The deadline for applications for the Sahapedia-UNESCO Fellowship programme — a pioneering project to advance research into Indian art, culture, tradition, and heritage, and their systematic documentation — has been extended to July 30th.
Sahapedia, the open encyclopaedic resource on Indian arts, which has instituted the fellowship with the support of UNESCO, said the last date for applications has been extended from July 15th to July 30th in view of requests from a large number of potential applicants for more time to submit their proposals.
A total of 100 fellowships are available in two variants – the Sahapedia Project Fellowship (SPF) and the Sahapedia Research Fellowship (SRF), that give the participants the option of joining in either at the level of primary documentation or in the content curation process. Sahapedia has already received three times the number of applications.
“We are greatly encouraged by the quality of project proposals we have received so far,” said Sudha Gopalakrishnan, the Executive Director of Sahapedia. “They represent varied interests and diverse areas of studies, which is what we have been aiming for.”
The Fellowships, available to post-doctoral scholars, doctoral candidates, post-graduates, and graduates (including those students due to graduate in the summer of 2017), are expected to generate critically researched, engaging content in multimedia formats that will be hosted on the Sahapedia website for wider public access.
Applicants selected as Sahapedia Project Fellows will be granted an award of Rs. 40,000, and Sahapedia Research Fellows will be offered an award of Rs. 15,000. The SPF project is expected to be completed in 12 weeks, and the SRF assignment in 8 weeks.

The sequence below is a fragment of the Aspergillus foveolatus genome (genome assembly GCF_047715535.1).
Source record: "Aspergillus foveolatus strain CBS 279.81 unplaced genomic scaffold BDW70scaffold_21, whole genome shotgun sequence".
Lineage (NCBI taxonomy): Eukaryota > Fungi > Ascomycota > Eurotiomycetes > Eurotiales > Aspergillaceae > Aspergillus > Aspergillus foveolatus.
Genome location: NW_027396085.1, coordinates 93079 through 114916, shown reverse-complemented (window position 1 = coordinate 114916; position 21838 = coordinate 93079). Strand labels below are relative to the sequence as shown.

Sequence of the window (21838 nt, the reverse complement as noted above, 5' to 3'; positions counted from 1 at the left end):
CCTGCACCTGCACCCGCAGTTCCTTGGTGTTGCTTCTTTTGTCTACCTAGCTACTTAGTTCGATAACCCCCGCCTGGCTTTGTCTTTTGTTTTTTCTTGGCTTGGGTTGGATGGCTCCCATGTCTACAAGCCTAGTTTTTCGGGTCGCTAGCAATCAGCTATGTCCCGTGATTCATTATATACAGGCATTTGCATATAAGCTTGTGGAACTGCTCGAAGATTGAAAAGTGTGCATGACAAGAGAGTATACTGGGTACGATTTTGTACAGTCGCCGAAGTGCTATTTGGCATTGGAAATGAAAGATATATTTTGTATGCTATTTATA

Sahapedia expects to process the applications and conduct interviews by August and September. It hopes to disburse awards and have the projects running by October.
“Since this is the first edition of the programme, we have extended the deadline to ensure that we don’t lose out on projects with potential,” said Vaibhav Chauhan, Director at Sahapedia. “We are particularly keen that researchers from different regions of India, and especially smaller towns, engage with culture and heritage issues and bring lesser known traditions, practices and art forms to the spotlight through their work.”
The Sahapedia – UNESCO Fellowships, announced in June, are a step forward in realizing the goals of the UNESCO 2003 Convention that emphasizes the “importance of the intangible cultural heritage as a mainspring of cultural diversity and a guarantee of sustainable development”. UNESCO expects the initiative to help widen the network of professionals keen to work in the culture and heritage sector and help them engage with lesser known practices, oral histories, and community knowledge; the research work could potentially open up new areas to explore.
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